He opened the door and immediately got into a back up line. The style of the shop was certainly that modern appeal most fast-food places went for, with sleek, curved booths with no cushioning, and several, high rise, oval tables in the center. Nearly every seat was filled with both humans and golems. Kevin noticed while many of the golems sat alone, many also sat with the people and joined in their conversations as welcomed members of the group.
As line moved forward, Kevin peeked at the menu. All the options were written in a strange script that reminded Kevin of the enchanted glyphs he’d see in a roleplaying game. He wasn’t sure why he assumed everything would be in English, but an immediate problem came to mind that he should have considered—especially in his rant over all the problems that come with venturing to another world.
He was in another world. An entirely new world with languages he didn’t know. He already knew he couldn’t read, but what if he couldn’t talk to anyone. How would he order food? How would he ask where the bathroom is? How could he even begin to function here if nobody could understand him?
“Hey!” A man yelled behind him. “You mind? You’re holding up the line.”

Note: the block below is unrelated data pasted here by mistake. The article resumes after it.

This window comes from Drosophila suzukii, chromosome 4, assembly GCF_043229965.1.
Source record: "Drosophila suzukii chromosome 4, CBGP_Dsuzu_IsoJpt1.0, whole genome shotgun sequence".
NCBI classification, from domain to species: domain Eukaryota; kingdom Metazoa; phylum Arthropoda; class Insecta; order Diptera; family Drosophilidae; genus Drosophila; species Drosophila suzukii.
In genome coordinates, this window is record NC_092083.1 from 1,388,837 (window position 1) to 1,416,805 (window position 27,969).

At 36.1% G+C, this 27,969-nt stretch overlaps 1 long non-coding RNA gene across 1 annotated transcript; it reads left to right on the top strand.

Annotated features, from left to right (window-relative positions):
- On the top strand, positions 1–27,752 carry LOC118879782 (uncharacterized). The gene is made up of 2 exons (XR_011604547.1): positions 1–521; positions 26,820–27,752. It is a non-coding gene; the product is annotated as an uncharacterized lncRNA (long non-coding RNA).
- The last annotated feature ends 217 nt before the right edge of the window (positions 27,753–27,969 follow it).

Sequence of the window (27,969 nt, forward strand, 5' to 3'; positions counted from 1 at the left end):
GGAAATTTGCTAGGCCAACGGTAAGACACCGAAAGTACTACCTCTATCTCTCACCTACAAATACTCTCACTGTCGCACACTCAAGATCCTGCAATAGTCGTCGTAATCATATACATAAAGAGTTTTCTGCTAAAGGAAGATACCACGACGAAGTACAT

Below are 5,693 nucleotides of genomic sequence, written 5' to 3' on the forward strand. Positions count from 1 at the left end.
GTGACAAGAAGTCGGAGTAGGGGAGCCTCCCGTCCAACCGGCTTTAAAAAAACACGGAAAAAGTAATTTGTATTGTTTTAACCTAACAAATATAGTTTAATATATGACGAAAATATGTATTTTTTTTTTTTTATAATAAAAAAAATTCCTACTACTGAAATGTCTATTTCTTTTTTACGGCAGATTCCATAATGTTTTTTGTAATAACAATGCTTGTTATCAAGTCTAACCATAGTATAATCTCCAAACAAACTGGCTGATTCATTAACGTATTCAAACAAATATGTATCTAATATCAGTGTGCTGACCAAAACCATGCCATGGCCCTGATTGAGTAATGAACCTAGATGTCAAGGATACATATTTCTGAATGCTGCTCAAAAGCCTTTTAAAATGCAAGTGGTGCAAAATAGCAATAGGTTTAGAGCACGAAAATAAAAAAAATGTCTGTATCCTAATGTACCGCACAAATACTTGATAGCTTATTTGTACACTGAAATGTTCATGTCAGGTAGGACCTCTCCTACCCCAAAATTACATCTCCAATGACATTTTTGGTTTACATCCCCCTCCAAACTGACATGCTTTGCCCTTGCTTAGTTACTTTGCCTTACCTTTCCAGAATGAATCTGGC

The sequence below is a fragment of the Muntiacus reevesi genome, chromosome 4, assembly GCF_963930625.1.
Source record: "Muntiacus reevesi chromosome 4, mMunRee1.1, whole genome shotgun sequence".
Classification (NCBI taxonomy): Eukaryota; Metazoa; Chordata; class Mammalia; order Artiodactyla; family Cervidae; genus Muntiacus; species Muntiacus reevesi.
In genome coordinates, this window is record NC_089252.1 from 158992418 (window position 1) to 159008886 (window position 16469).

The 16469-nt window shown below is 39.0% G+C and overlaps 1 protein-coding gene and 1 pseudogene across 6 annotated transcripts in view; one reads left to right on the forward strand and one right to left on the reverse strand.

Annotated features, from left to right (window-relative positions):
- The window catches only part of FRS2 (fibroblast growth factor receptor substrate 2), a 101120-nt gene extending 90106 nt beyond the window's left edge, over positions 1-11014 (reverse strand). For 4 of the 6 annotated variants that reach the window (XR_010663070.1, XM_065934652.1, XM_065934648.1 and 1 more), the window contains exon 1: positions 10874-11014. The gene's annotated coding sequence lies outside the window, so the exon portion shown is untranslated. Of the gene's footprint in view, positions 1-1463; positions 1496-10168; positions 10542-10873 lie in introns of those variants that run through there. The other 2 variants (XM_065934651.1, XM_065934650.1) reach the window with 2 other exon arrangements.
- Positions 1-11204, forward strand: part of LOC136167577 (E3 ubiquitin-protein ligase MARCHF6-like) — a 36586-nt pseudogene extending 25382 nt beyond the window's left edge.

“Oh, sorry.” Kevin apologized and stepped forward.
Well. That’s one problem resolved. He could understand speech at least. Then again, he had understood that first golem before… He really shouldn’t have been worrying about this. But how though? He focused on two girls at a table nearby. By the motion of their lips, he could tell they weren’t speaking English. Yet somehow, he was able to understand every words they said as if watching the dubbed version of a Japanese film—except, you know, not terrible.
He turned to look at the menu again. Instead trying to read the glyphs, he focused on the images to the side. The standards were there, ramen, mac and cheese, beef stroganoff… except without beef. In fact, none of the items on the menu had meat in them. Each menu option appeared to have a Crystal off to the side of the bowl.
Kevin raised an eyebrow and glanced again at the tables. Every dish appeared to have a crystal in the dish. Most ignored it as they drew up the noodles with a fork or chopsticks, which made Kevin assumed it was there to season the dish somehow. One golem, however, took the crystal in his hand after finishing his bowel, and placed it near his mouth. He didn’t eat it. Instead, an electrical current formed between the two, and the golem’s red crystals changed to the yellow shade of the crystal. The stone muscles loosened and rose, looking bright and happy as he walked out of the shop.
“Can I help you sir,”